There’s a song I want to share with you called “From Boston to Bellfast”, by James Taylor. He talks about rifles and the destruction that we’ve caused with our hatred. He’s talking on a very literal level, but as you listen to the song, I hope you’ll hear it on a metaphorical level as well. I hope when you hear “God’s Rifle”, you’ll think of all the things that you’ve used to keep people at a distance, and when you hear “ancient hatred” you’ll think about the grievances that you haven’t been able to let go.

[Play song]

Today is world communion Sunday. It’s a day that we remember that Sherwood Presbyterian Church is connected to Marvin, and Mt Pisgah, and Charity, and Mt. Vernon, and Green Springs, and Church of the Apostles, and that we are connected to churches all over the world. It’s a day that we remember what it means to “Do this in remembrance of me.” It’s a day when we start to practice good table manners, because nothing ruins a good meal like poor table manners. It’s a day when we stop, and we remember that we’ve been invited to a Love Feast.

And if we take that seriously, it’s a day when we’re called to “lay God’s rifle down”, and quit worrying about what divides us.

Today is World Wide Communion Sunday. May it be so!

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All in the family
7.25.10 (ordinary 17c)
Hosea 1:2-10

The very first time I preached on this passage, I was a guest preacher in a church were I had sort of grown up. The regular minister was my dad’s best friend, and he was going to be beginning a study on the book of Hosea. He asked me if, since I was preaching that week, and it came up in the lectionary, if I would preach this particular passage to get the series started. Talk about a doosy of a passage to be handed! (I think it was actually this same service when a pregnant lady went into labor.)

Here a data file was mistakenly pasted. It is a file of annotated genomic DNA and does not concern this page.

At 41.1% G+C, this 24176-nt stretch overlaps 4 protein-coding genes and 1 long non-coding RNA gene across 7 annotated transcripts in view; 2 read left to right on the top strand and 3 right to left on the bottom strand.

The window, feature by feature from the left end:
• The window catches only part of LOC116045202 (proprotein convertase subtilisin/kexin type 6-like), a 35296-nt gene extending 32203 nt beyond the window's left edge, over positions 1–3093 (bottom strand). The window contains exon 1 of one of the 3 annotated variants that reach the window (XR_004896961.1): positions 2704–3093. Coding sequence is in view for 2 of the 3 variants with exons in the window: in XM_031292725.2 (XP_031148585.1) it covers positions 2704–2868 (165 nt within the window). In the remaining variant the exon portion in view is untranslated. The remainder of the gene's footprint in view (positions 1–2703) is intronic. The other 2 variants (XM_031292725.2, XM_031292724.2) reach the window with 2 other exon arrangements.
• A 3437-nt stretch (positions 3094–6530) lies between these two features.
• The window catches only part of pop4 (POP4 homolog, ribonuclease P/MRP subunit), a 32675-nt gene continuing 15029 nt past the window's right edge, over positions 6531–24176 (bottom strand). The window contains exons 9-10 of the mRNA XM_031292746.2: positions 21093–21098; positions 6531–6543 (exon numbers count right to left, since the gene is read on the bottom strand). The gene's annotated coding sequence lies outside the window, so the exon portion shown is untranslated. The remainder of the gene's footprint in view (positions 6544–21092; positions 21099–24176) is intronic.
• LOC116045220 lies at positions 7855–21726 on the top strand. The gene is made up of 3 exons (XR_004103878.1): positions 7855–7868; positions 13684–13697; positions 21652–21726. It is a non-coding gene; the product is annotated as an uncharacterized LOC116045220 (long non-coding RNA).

Well, this passage would’ve been hard to preach on it’s own, but this was the summer right before we were married. Right as I was planning my wedding, right as I was in that ooey-gooey phase where I was just sure that every day of my marriage was going to be that much sweeter than the day before. I was horrified by this passage as I imagined how hard it would be to be Hosea, who must’ve longed for a wife– and gets Gomer. It was a horrifying metaphor of what ought to be so sacred!

But at that same time, I was also working for the children’s home– where in a lot of ways, I was a surrogate mother to children who weren’t loved as much as they should’ve been. And I about cried as I read the names that God has Hosea call his children:

First of all, there was Jezreel: literally “God scatters”, but also a place where a bloody murder happened. This would be like naming a child Vietnam or Gettysburg. But just as importantly, this child seems to forewarn us of the loss of
kingship for Israel.

Next, was Lo-ruhamah: which literally means “not loved/not pitied”–which is also interesting because the Hebrew word for love is also related to the word for womb. This adds to the suspicion that Lo-ruhamah is probably not Hosea’s child (which we’d probably guess because we know that his wife isn’t faithful.) But more than that, what we learn from this child’s name, is that perhaps Israel has finally gone too far–and that YHWH won’t forgive them.

But the next child has perhaps the worst name of all: Lo-ammi– literally “not my people”. This turns the covenant of “You shall be my people and I shall be your God” on its head. It basically says to this child, “not only do I not love you, but you are not even like me.” In days when people were so often warring against one another, it’s like saying, “Not only are you not loved, but you’re actually my enemy.”

This story is meant to be a metaphor, but it’s also the story of real people. Can you imagine being named these horrible names? How would that shape your entire identity and sense of worth?

Despite being in a different stage of life than I was the first time I preached on this passage, it still makes me want to cry. Even though I’m a little more aware that marriage will have its hard times, and even though I’m not in a role where I’m still advocating to make sure children get enough love, it turns out this passage is no easier this time around.